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Funding Health and Long-Term Care: A Survey on Increasing Iowa's Cigarette Tax

Like many states, Iowa is experiencing a severe economic downturn and ever- growing demand for health and long-term care services, and currently faces about a $400 million shortfall. Balancing the state budget could result in significant spending cuts from health and long-term care services. Such cuts would have a negative affect medical care for children and long-term care services for older persons and those with disabilities in nursing homes and at home.

This survey measures the opinions of Iowans age 18 and older about adequacy of funding for state health and long-term care services as well as two proposals to increase the Iowa Cigarette Tax. Of those surveyed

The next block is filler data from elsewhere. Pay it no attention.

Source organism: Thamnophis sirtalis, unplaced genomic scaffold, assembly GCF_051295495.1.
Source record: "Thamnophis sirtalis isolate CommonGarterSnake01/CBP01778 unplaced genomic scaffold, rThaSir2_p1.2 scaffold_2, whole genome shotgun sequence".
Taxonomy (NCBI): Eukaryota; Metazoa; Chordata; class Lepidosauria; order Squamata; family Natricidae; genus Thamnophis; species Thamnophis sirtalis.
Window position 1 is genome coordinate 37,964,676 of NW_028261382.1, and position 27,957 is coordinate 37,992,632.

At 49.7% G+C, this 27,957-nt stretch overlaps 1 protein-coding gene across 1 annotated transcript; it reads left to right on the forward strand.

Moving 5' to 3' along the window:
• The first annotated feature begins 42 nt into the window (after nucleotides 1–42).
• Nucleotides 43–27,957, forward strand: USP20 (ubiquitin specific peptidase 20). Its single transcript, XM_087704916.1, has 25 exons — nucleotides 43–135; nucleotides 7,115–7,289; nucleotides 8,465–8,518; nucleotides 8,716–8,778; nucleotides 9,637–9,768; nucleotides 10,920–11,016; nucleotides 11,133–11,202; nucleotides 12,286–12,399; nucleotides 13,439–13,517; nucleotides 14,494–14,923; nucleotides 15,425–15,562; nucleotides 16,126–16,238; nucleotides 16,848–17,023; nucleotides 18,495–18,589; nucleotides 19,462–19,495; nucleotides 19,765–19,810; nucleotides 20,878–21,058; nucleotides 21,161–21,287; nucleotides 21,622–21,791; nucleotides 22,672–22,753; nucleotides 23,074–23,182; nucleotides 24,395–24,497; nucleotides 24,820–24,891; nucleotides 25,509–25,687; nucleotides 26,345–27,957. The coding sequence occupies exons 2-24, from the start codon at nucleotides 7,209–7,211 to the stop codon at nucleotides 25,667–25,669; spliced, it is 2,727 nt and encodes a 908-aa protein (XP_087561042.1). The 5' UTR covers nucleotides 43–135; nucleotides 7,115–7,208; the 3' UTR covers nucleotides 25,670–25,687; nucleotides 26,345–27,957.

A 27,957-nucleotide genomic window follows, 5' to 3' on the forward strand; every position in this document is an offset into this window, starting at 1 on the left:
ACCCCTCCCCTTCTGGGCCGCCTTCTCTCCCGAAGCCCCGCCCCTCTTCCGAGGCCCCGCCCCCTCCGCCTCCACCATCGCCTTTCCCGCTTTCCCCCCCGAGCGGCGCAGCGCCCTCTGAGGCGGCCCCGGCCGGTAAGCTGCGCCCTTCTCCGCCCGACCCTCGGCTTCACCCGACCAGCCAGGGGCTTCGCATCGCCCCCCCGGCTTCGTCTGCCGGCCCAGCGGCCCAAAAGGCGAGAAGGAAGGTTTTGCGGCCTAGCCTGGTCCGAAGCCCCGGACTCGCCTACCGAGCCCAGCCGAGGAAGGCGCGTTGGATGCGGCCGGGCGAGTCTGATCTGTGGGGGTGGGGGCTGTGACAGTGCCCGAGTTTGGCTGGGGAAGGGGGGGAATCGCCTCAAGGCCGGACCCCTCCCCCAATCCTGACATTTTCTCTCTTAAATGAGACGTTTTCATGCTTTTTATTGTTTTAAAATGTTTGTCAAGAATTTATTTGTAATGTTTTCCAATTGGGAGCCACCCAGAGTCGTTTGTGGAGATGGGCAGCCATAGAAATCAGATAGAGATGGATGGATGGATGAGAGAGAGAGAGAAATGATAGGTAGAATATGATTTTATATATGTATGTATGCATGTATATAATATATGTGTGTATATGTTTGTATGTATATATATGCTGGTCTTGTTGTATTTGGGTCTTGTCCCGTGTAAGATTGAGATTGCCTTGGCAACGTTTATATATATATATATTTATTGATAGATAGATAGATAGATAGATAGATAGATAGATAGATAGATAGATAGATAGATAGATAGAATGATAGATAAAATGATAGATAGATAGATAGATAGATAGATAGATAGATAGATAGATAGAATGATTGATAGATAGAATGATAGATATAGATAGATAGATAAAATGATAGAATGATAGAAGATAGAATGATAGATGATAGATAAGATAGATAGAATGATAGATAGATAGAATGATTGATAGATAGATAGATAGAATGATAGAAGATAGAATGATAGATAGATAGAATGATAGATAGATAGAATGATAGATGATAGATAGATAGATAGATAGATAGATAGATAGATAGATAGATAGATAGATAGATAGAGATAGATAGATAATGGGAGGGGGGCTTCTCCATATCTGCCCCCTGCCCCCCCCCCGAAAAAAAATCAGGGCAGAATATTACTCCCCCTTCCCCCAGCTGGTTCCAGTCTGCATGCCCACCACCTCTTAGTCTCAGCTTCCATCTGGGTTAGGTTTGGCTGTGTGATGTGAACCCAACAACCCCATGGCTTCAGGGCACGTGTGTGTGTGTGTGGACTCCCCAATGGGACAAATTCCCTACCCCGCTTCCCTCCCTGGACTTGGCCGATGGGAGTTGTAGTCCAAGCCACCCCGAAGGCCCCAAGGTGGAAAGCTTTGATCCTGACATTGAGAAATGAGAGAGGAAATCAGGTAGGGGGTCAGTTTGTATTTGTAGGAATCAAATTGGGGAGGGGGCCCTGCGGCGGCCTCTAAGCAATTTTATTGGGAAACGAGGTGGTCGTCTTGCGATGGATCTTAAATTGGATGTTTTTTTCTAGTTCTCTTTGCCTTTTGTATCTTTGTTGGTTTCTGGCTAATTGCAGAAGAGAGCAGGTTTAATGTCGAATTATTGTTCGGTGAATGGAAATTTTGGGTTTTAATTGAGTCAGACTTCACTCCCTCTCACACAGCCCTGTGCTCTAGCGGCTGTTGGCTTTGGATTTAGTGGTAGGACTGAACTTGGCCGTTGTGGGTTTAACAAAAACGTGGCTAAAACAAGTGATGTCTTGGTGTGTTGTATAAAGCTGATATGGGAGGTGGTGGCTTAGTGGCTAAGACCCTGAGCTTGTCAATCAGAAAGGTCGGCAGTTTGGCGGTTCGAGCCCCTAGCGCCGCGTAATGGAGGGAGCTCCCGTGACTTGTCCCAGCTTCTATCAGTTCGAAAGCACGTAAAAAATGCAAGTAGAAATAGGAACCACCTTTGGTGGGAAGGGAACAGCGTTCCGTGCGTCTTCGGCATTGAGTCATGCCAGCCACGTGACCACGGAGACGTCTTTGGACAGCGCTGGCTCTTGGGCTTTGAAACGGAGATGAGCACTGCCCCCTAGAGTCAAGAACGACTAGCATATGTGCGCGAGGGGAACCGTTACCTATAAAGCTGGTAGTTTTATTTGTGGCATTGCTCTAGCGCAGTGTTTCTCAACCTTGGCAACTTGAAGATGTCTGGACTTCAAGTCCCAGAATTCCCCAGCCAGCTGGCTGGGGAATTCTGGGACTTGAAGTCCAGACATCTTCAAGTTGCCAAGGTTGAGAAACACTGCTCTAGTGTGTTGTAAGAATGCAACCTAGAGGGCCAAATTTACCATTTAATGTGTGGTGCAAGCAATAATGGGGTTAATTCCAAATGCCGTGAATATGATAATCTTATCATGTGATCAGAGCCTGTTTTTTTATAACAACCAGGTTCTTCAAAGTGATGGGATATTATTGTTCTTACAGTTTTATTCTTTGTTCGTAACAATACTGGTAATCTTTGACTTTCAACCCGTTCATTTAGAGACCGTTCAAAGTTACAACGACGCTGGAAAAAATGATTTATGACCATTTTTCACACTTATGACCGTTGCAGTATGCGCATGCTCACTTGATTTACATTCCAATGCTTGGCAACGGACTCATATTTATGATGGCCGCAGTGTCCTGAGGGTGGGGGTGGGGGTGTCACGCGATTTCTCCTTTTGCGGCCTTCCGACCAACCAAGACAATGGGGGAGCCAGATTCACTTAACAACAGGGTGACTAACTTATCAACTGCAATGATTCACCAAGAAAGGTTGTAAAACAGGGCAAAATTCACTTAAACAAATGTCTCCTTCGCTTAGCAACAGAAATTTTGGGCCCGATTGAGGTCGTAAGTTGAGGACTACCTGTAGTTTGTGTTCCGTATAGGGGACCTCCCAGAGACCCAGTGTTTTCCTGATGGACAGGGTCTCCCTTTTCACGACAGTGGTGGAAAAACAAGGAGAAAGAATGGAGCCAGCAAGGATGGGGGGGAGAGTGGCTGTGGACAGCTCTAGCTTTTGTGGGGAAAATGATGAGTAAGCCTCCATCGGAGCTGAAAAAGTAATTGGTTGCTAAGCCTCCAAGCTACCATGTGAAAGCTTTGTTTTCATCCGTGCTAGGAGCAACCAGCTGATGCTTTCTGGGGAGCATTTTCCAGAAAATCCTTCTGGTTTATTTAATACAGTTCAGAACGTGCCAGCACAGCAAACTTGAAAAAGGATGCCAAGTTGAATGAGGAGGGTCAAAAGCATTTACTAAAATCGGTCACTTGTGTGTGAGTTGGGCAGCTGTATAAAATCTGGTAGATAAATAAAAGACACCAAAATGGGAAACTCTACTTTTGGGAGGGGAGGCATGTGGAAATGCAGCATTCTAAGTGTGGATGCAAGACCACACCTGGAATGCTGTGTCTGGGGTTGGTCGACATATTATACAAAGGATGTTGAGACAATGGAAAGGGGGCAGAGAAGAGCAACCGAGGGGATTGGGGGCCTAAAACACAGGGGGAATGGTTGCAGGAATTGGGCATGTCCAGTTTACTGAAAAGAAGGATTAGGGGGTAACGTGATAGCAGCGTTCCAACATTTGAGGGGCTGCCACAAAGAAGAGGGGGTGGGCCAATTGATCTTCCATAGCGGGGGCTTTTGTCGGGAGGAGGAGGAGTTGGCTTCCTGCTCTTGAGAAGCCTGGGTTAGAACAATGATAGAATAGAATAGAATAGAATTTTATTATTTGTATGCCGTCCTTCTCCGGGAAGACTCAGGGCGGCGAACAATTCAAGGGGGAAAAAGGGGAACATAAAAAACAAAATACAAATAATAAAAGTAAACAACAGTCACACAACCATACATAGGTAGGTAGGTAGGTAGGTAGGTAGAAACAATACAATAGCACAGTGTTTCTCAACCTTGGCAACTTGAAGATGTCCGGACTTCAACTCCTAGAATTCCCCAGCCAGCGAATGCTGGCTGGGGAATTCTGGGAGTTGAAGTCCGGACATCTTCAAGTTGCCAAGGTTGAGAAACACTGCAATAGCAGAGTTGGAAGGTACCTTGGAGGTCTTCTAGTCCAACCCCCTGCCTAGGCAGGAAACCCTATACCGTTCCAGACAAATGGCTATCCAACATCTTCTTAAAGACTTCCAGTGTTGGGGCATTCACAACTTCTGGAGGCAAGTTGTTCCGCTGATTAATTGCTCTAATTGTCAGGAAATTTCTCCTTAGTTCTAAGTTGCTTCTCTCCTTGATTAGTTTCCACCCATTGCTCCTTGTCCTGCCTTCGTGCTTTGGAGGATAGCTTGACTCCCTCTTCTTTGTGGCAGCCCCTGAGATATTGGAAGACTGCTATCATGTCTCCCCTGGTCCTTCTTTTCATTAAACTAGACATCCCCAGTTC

• 59 percent think there is not enough money in the state budget for health and long-term care services
  • 80 percent oppose the state cutting funding for health and long-term care services
  • 59 percent support an increase in the state's cigarette tax from 36 cents per pack to $1.36 per pack (support for increasing the tax to $1.11 per pack is virtually identical)

This random telephone survey of 808 age 18+ Iowa residents was conducted between January 31 and February 7, 2003 by Southeastern Institute of Research, and the report prepared by Anita Stowell-Ritter of AARP Knowledge Management who may be contacted at 202-434-6205. (17 pages)

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